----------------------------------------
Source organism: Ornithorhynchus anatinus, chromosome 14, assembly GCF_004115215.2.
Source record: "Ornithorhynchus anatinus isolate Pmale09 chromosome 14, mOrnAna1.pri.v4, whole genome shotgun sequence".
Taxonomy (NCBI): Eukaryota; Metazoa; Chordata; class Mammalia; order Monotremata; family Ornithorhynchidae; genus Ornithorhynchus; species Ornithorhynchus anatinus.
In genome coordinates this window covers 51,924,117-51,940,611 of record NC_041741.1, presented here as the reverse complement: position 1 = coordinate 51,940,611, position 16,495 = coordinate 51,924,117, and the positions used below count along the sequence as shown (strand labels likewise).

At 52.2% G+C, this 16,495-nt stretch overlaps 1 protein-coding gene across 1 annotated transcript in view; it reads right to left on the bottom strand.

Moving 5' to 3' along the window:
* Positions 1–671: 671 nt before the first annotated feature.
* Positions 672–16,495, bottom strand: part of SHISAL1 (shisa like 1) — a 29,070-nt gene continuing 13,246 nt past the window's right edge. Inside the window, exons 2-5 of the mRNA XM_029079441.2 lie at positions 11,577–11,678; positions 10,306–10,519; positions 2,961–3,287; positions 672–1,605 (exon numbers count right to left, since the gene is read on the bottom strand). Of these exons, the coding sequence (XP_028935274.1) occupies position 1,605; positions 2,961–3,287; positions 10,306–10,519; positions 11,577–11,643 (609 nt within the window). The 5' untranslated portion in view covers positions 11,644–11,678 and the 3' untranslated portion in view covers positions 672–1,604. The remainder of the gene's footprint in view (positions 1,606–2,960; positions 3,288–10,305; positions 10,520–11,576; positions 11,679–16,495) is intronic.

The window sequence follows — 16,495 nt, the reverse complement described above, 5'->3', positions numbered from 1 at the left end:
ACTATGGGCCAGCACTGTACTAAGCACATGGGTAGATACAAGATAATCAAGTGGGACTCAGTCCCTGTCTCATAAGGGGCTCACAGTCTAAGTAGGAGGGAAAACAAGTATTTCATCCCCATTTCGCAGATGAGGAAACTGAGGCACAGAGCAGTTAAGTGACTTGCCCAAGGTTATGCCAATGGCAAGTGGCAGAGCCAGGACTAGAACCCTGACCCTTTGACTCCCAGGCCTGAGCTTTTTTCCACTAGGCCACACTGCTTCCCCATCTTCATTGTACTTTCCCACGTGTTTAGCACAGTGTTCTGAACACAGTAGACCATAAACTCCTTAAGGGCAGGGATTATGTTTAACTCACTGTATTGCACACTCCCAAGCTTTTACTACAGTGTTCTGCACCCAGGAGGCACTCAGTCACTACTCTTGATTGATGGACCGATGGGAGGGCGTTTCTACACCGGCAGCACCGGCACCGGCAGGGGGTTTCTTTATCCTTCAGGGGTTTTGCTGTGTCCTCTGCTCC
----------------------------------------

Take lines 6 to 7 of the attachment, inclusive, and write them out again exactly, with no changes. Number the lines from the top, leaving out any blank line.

Moving 5' to 3' along the window:
* Positions 1–671: 671 nt before the first annotated feature.